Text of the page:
In an order made without comment, the U.S. Supreme Court has declined to examine the decision of the Kentucky Supreme Court that restored a $42-million judgment against three attorneys who stole from the $200-million settlement fund created for victims of diet-drug fen-phen. Cunningham v. Abbott No. 13-1157 (U.S., cert. denied May 27, 2014). The fund was created by a settlement deal with fen-phen maker American Home Products Inc. (AHP) after the drug was purportedly linked to primary pulmonary hypertension and vascular heart disease in 1997.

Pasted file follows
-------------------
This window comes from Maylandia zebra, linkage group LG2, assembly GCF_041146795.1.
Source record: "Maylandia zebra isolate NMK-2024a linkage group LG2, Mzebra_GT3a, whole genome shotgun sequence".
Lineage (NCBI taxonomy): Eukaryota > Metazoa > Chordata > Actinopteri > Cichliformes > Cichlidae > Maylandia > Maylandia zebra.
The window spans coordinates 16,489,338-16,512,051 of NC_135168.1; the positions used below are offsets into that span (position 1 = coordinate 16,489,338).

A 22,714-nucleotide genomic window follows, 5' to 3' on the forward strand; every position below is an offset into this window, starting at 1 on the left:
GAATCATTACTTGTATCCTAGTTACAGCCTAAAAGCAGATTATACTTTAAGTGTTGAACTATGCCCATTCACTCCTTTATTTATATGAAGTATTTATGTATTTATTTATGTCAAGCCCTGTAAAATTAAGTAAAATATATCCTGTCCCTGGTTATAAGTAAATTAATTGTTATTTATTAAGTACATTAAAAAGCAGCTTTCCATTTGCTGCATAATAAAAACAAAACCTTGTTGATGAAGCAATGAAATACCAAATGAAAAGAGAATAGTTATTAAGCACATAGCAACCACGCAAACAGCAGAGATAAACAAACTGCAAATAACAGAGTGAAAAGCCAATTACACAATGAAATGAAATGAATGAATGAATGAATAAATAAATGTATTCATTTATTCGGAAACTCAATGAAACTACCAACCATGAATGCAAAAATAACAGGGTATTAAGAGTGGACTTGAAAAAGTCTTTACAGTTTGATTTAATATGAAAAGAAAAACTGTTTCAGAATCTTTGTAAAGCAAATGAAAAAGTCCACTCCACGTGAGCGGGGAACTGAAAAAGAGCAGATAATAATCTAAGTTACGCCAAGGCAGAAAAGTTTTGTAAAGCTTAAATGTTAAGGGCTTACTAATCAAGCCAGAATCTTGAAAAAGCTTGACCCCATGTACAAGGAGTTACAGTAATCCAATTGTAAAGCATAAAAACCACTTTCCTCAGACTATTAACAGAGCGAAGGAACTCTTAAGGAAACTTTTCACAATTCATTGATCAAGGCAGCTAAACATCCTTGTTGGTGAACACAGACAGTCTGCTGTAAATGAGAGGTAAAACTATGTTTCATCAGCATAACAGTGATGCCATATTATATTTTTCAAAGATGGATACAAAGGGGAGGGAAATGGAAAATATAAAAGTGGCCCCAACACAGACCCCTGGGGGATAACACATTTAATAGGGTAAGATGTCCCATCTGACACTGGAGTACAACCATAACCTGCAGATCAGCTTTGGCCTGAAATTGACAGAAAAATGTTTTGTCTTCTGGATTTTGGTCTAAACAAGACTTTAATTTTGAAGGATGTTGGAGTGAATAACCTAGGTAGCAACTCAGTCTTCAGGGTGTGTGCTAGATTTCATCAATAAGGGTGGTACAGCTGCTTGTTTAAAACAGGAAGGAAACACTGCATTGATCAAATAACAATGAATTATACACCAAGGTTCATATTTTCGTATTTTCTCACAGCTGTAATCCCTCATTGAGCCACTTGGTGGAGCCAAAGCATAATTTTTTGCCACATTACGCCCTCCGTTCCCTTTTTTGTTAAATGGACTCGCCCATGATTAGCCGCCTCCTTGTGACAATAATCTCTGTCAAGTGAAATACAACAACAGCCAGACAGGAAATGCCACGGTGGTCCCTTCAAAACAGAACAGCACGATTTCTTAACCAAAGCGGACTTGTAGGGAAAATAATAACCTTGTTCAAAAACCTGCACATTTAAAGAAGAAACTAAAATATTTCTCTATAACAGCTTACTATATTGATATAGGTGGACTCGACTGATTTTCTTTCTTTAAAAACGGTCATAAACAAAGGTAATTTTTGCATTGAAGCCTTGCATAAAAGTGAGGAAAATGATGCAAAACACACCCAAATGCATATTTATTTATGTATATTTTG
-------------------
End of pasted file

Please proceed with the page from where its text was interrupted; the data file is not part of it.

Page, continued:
A trio of attorneys—Shirley Cunningham Jr., William Gallion and Melbourne Mills Jr.—joined two other lawyers to sue AHP and, upon securing the $200-million settlement, were tasked with distributing the fund to the plaintiffs. Instead, the three attorneys failed to inform the claimants of the settlement and took most of the fund themselves, leaving $45 million for victims. In the claimants’ lawsuit against the attorneys for breach of fiduciary duty, the trial court granted summary judgment for the plaintiffs and ordered the attorneys to pay $42 million in damages. Later, the appeals court overturned the decision, citing a material issue of fact created by expert testimony about attorney’s fee contracts. Finally, the Kentucky Supreme Court examined the issue, ruling unanimously that the testimony “shed no light whatsoever” on the suit’s essential facts and reinstating the $42-million judgment. With the U.S. Supreme Court denying certiorari, the case has now effectively ended.